by Mathew Plale, published on March 3, 2016 - 1:18 PM|
Laurel Hester (Julianne Moore, Richard Glatzer and Wash Westmoreland’s STILL ALICE) is a revered police detective in Ocean County, New Jersey, acknowledged for direct involvement in cases that land drug dealers behind bars. At work, she’s considered one of the finest on the force. After hours, she’ll celebrate with the guys with some beers. But the extent that her coworkers really know her is limited, as Hester has hidden the fact that she’s gay.
It’s not a point of embarrassment, but she knows certain responsibilities won’t be offered if she’s outed. She is most free outside of the uniform, and it’s while in volleyball gear that she meets Stacie Andree (Ellen Page, Patricia Rozema’s INTO THE FOREST), who spends her work hours tuning up motorcycles. The two grow close, sharing line dances and, soon enough, domestic partnership.
Years after the women begin their relationship, Hester is diagnosed with stage four lung cancer. Given one year to live, Hester seeks to pass on her pension to Andree. This proves more problematic than planned, thrusting Hester out of the closet and into a fight to ensure gay couples have the same rights as straight couples regarding pension.
This is a story that certainly deserves to be highlighted. Indeed, it was the subject of a documentary, which won the Academy Award for Best Documentary (Short Subject) in 2007, one year after the real Hester lost her battle with cancer. Cynthia Wade’s (2012’s MONDAYS AT RACINE, also nominated for an Oscar) doc is a must-watch for LGBT activists and those passionate by Hester and Andree’s story. FREEHELD is not. It is merely a by-the-numbers retelling of an important story.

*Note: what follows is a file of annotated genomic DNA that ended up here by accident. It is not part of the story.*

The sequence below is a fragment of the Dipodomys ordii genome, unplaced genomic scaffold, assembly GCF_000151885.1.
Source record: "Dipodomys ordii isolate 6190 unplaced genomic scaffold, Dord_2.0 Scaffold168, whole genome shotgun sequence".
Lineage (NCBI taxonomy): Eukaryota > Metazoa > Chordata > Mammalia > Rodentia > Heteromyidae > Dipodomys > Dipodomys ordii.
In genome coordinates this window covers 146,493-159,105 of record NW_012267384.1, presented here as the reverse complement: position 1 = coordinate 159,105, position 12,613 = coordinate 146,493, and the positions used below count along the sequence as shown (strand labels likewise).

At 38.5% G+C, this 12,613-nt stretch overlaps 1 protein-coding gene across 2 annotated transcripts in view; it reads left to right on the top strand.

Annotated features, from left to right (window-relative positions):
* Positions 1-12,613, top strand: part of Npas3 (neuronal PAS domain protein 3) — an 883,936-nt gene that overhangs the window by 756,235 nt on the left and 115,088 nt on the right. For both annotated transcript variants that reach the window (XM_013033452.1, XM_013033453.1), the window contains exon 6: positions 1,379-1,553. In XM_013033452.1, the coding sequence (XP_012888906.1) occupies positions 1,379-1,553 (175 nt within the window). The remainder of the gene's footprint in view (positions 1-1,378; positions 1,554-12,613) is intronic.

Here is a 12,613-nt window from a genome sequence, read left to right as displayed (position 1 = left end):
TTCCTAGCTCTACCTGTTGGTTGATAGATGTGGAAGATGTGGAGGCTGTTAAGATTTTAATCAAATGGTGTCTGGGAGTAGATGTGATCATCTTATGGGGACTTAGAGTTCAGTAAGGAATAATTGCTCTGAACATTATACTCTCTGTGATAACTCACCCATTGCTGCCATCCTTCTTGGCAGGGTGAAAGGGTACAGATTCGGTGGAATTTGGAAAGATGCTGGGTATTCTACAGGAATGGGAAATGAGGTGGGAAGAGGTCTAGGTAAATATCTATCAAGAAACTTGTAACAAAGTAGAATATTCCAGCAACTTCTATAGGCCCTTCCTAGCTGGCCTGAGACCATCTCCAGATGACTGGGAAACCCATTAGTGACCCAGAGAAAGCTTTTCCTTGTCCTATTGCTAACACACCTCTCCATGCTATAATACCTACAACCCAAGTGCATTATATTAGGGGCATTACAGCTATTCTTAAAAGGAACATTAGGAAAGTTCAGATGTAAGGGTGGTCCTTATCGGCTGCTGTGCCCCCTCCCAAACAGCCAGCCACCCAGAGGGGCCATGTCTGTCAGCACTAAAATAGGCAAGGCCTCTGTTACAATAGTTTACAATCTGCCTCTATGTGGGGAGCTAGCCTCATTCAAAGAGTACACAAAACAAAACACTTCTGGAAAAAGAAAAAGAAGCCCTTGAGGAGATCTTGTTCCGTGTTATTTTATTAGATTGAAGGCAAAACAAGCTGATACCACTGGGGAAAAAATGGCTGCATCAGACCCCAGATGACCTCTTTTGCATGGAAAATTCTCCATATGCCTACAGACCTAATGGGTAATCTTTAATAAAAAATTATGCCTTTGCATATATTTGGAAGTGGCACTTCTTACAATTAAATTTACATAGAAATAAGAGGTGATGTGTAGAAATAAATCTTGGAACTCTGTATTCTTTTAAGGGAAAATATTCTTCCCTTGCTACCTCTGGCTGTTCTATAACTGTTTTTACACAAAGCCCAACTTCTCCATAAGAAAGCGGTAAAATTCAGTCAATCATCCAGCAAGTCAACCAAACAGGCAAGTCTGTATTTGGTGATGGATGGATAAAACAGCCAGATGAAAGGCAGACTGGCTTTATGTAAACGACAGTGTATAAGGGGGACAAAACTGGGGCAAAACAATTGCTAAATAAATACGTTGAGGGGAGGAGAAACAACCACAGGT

Moore and Page do their part in reciting their lines and crying when necessary, but all of it just seems like they’re doing what they’re told to do, coming short of giving proper depth to the scenarios and individuals that inspired the story. The additions of Michael Shannon (set to reprise his role as General Zod in 2016’s BATMAN V SUPERMAN: DAWN OF JUSTICE) and Steve Carell (Adam McKay’s THE BIG SHORT, which earned him a Golden Globe nod) don’t add much, either, with Shannon sometimes made to spit out lines clearly meant to wind up as headlines and Carell serving more as a distraction than a forceful voice.
More might be expected of screenwriter Ron Nyswaner, whose PHILADELPHIA played a significant role in how AIDS is portrayed in Hollywood. Yet, FREEHELD is wildly preachy and often lazy, designed as if the audience is to weep and cheer solely because of the issue at hand, not because it’s presented powerfully.
Peter Sollett’s (2002’s RAISING VICTOR VARGAS, 2008’s NICK AND NORAH’S INFINITE PLAYLIST) FREEHELD is something of a disaster. Although the intentions of the cast and crew are well-meant, the entire production comes off as half-hearted and obvious. It’s apparent that the mark was missed when the most memorable moment is a sequence involving a tire-rotating challenge.
Video: 1.85:1 in 1080p with MPEG-4 AVC codec. Details, textures and colors are fine but unremarkable.
Audio: English 5.1 DTS-HD Master Audio; Spanish 5.1 Dolby Digital. Subtitles in English and Spanish. Dialogue is clean and the score comes through nicely.
Audio commentary with director Peter Sollett, Julianne Moore and Ellen Page: This is a decent—though occasionally heavy-handed—track that fans of the movie may enjoy.
The Making of FREEHELD (TIME): Sollett, Moore, Page and more discuss the inspirations, themes and more of FREEHELD.
FREEHELD to Freedom: Ocean County Then and Now (8:53): The real Stacie Andree and more discuss life with and after Laurel Hester.
FREEHELD (38:49): The 2007 Oscar-winning documentary.
MOVIE REVIEW: 1.5 out of 5
BLU-RAY REVIEW: 2.5 out of 5